Raised On Radio by
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(226 Stories)

Prompted By Remembering Radios

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It all began in the fall of 1962. I had just turned eleven in August. When I started seventh grade, I got my first clock-radio – maybe it was even a birthday present. It looked sort of like the featured image, although not exactly. It was beige rather than yellow, and the speaker grill on the front was covered with a tweedy material. (I was sure I would be able to find a picture of it online, but no such luck.) It had an analog clock, of course, since there wasn’t any other kind, it played only AM stations, and it had a snooz-alarm button, which I hit at least once every morning.

Clock-radio, transistor, car radio, boom box, record player-radio combo. All great for listening to my beloved rock 'n' roll.

There were only three stations that I listened to: WMCA at 57 on the dial, WABC at 77, and WINS 1010. I was adept at twirling the knob to get from one station to the next quickly, because every time a commercial came on, I moved to another station. The radio in the featured image looks like it’s tuned to WABC.

That fall I started listening to rock ‘n’ roll music all the time – waking up to it on my clock-radio, in the car on the half-hour drive to and from school, while doing homework, before falling asleep at night – and I learned all the lyrics to all the songs I heard, most of which I can still remember now. My favorite deejay was Murray the K and his Swingin’ Soiree on WINS 1010. I also liked Cousin Brucie on WABC, and B. Mitchell Reed on WMCA. Amazingly, more than 50 years later, Cousin Brucie can still be heard on Sirius Radio playing the hits from the ’60s. He is 85 years old!

At some point I also got a very small transistor radio that looked like this. I don’t have any specific memories of when I listened to it. When we went to clear out my mother’s New Jersey house in 2016 before selling it (because she was living full-time in Florida by then), I discovered the radio, which had a Dymo label with my name on it, so obviously it was mine. We brought it back to California for sentimental reasons, but since we could never get it to work, my husband eventually got rid of it. I was so disappointed not to have it to photograph for this story. Just one more reason why we pack-rats never like to throw anything away!

For my dorm room at college, my parents bought me a record player/radio combination that looked sort of like this. The speakers folded in across the front after you flipped the turntable up, making it a pretty compact box when not in use. It was stereo, which was exciting, and you could take the speakers off the cabinet and put them on opposite sides of the room. Of course all my records were Mono at that point, because I had never had a stereo before, but I think by that time the radio stations were playing records that were in stereo. The other innovative thing about it was that the radio had FM as well as AM. I still had my clock-radio to wake up to, but now I could listen to FM stations for music that was more sophisticated than top 40.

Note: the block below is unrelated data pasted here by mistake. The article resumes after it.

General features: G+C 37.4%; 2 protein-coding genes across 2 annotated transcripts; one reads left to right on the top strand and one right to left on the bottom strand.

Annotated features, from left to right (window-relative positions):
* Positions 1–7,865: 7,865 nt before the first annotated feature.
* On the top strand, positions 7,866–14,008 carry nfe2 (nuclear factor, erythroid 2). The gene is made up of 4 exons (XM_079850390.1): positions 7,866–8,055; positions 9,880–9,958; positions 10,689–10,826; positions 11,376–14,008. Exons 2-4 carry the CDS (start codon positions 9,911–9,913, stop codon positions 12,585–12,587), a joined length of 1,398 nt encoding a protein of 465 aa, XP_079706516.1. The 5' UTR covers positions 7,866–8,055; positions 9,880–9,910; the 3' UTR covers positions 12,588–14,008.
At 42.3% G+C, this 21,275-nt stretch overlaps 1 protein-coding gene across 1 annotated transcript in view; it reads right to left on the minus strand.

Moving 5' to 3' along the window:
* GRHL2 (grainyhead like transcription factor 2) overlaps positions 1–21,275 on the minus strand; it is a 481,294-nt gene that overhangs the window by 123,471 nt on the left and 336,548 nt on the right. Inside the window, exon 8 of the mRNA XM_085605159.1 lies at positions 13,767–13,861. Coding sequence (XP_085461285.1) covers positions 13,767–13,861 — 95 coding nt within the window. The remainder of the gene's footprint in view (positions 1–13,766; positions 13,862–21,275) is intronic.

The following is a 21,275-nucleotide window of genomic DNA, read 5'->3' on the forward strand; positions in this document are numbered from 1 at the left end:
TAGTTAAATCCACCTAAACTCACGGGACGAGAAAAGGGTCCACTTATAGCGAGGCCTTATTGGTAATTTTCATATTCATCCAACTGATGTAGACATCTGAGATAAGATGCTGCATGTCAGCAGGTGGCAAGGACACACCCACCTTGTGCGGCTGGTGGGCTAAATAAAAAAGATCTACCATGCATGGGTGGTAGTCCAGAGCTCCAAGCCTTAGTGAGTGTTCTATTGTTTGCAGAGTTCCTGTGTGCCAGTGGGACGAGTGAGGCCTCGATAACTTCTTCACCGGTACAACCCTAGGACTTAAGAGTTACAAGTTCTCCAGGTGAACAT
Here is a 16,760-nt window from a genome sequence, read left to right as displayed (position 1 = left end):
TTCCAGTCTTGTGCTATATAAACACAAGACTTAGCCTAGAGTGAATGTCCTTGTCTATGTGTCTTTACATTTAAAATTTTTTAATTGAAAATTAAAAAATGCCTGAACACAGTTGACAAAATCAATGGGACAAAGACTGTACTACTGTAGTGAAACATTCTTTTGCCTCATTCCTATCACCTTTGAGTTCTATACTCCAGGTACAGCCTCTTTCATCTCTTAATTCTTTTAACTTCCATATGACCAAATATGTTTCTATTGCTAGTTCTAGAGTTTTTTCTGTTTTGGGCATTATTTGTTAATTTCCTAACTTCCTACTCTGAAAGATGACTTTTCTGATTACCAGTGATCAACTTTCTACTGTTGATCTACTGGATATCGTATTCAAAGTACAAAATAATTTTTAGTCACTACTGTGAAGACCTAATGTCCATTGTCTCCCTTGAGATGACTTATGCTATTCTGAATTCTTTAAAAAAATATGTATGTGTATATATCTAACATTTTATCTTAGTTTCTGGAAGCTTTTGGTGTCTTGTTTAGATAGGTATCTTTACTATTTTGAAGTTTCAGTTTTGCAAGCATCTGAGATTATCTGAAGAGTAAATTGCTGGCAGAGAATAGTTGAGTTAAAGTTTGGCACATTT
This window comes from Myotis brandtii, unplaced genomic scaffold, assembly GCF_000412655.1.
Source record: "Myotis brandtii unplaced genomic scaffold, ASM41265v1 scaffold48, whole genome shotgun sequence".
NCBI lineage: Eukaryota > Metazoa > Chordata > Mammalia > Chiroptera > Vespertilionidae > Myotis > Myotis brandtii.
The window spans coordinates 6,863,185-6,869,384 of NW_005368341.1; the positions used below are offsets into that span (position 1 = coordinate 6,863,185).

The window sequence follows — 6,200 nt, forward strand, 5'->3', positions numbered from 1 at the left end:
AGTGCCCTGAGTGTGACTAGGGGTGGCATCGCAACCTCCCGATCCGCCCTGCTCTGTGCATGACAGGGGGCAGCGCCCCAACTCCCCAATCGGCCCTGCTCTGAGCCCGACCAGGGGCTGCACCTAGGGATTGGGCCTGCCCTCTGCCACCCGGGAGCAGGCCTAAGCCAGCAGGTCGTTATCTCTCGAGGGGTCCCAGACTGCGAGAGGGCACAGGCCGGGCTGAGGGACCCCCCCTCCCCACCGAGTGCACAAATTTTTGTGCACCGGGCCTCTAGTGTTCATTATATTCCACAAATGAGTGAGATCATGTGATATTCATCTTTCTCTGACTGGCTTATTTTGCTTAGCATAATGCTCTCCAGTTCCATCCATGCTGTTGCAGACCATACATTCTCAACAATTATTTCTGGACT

I can’t remember if I packed that stereo into my car when I moved to California, or whether I left it behind along with most of my furniture. I do know that at some point either during or immediately after law school, I bought separate components, like all the serious music aficionados had – different brands of turntable, tuner/receiver, and speakers. I think the speakers were KLH, but I have no memory of what the other components were. As a result, I could get great separation on the music I listened to, whether on the radio or on my continually growing collection of records.

Through the years I have always listened to the radio when I was in the car, generally at pretty high volume, at least if I was alone. My Valiant just had an AM radio (pretty standard, I imagine, on a 1966 car), but it did have push buttons, so that was a big advantage over the clock-radio because it was so easy to jump from station to station. I did this constantly, either as soon as a song ended, or if a song that I didn’t like came on. When I bought my Alfa Romeo in 1977 off the lot at the dealership, it didn’t have a radio already in it, and I didn’t want to pay what they charged to install a factory radio. But with the $500 I got from selling the Valiant, I was able to put in a dynamite sound system, with a radio and a cassette player, and great speakers. That was fun, driving around with the top down and the radio blasting!

Fast forward to my current car, a Nissan Leaf, which has a radio and CD player, but we have actually never used the CD player. We always play the radio, because we sprang for a subscription to SiriusXM. They cleverly gave us a free subscription for six months or a year when we first bought the car. We didn’t think we would subscribe, but by the end of the trial period we were hooked! My favorite stations are ’60s on 6, ’70s on 7, Classic Vinyl, and The Bridge (“mellow classic rock”). There are eighteen presets (wow!), so some are still set to the stations that play Molly’s music, and I sometimes listen to those too. There are a few set to NPR and classical stations, because that’s what Ed likes, but I generally eschew those. I can’t stand to listen to talking on the radio, I only want music, preferably music I can sing along with.